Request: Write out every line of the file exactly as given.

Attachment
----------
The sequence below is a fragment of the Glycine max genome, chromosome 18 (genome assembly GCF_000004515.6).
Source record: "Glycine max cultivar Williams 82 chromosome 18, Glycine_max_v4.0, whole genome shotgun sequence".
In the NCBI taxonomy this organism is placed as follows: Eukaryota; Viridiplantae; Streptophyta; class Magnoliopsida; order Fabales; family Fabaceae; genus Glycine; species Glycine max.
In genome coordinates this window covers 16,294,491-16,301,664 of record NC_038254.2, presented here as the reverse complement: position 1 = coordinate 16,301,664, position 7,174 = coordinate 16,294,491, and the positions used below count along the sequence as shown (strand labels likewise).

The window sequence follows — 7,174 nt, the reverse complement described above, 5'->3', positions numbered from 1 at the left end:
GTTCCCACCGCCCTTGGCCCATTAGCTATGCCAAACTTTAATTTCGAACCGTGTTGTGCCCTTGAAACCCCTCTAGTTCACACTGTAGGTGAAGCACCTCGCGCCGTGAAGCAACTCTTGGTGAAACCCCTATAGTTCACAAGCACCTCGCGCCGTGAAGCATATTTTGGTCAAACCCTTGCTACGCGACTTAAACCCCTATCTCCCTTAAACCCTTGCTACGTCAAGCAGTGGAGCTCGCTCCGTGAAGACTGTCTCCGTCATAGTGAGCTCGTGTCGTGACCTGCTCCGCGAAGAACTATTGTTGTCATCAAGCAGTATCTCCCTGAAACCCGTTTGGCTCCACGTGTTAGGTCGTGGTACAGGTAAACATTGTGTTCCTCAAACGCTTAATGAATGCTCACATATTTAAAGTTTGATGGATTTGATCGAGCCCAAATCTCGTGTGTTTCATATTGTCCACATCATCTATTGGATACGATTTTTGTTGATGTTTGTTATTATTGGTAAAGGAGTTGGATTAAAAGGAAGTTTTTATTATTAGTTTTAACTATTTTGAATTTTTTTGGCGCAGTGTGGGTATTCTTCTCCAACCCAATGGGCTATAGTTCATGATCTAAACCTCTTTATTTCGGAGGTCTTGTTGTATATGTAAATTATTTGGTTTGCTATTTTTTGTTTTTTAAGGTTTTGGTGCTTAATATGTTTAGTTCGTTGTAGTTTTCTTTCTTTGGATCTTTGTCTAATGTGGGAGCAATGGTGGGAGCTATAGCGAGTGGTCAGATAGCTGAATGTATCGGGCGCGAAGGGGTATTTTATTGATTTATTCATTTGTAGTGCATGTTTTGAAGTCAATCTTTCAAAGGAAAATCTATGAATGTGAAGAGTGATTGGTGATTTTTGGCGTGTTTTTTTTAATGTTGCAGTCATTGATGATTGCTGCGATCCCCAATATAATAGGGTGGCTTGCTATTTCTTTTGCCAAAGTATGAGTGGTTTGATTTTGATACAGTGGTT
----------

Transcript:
The sequence below is a fragment of the Glycine max genome, chromosome 18 (genome assembly GCF_000004515.6).
Source record: "Glycine max cultivar Williams 82 chromosome 18, Glycine_max_v4.0, whole genome shotgun sequence".
In the NCBI taxonomy this organism is placed as follows: Eukaryota; Viridiplantae; Streptophyta; class Magnoliopsida; order Fabales; family Fabaceae; genus Glycine; species Glycine max.
In genome coordinates this window covers 16,294,491-16,301,664 of record NC_038254.2, presented here as the reverse complement: position 1 = coordinate 16,301,664, position 7,174 = coordinate 16,294,491, and the positions used below count along the sequence as shown (strand labels likewise).

The window sequence follows — 7,174 nt, the reverse complement described above, 5'->3', positions numbered from 1 at the left end:
GTTCCCACCGCCCTTGGCCCATTAGCTATGCCAAACTTTAATTTCGAACCGTGTTGTGCCCTTGAAACCCCTCTAGTTCACACTGTAGGTGAAGCACCTCGCGCCGTGAAGCAACTCTTGGTGAAACCCCTATAGTTCACAAGCACCTCGCGCCGTGAAGCATATTTTGGTCAAACCCTTGCTACGCGACTTAAACCCCTATCTCCCTTAAACCCTTGCTACGTCAAGCAGTGGAGCTCGCTCCGTGAAGACTGTCTCCGTCATAGTGAGCTCGTGTCGTGACCTGCTCCGCGAAGAACTATTGTTGTCATCAAGCAGTATCTCCCTGAAACCCGTTTGGCTCCACGTGTTAGGTCGTGGTACAGGTAAACATTGTGTTCCTCAAACGCTTAATGAATGCTCACATATTTAAAGTTTGATGGATTTGATCGAGCCCAAATCTCGTGTGTTTCATATTGTCCACATCATCTATTGGATACGATTTTTGTTGATGTTTGTTATTATTGGTAAAGGAGTTGGATTAAAAGGAAGTTTTTATTATTAGTTTTAACTATTTTGAATTTTTTTGGCGCAGTGTGGGTATTCTTCTCCAACCCAATGGGCTATAGTTCATGATCTAAACCTCTTTATTTCGGAGGTCTTGTTGTATATGTAAATTATTTGGTTTGCTATTTTTTGTTTTTTAAGGTTTTGGTGCTTAATATGTTTAGTTCGTTGTAGTTTTCTTTCTTTGGATCTTTGTCTAATGTGGGAGCAATGGTGGGAGCTATAGCGAGTGGTCAGATAGCTGAATGTATCGGGCGCGAAGGGGTATTTTATTGATTTATTCATTTGTAGTGCATGTTTTGAAGTCAATCTTTCAAAGGAAAATCTATGAATGTGAAGAGTGATTGGTGATTTTTGGCGTGTTTTTTTTAATGTTGCAGTCATTGATGATTGCTGCGATCCCCAATATAATAGGGTGGCTTGCTATTTCTTTTGCCAAAGTATGAGTGGTTTGATTTTGATACAGTGGTT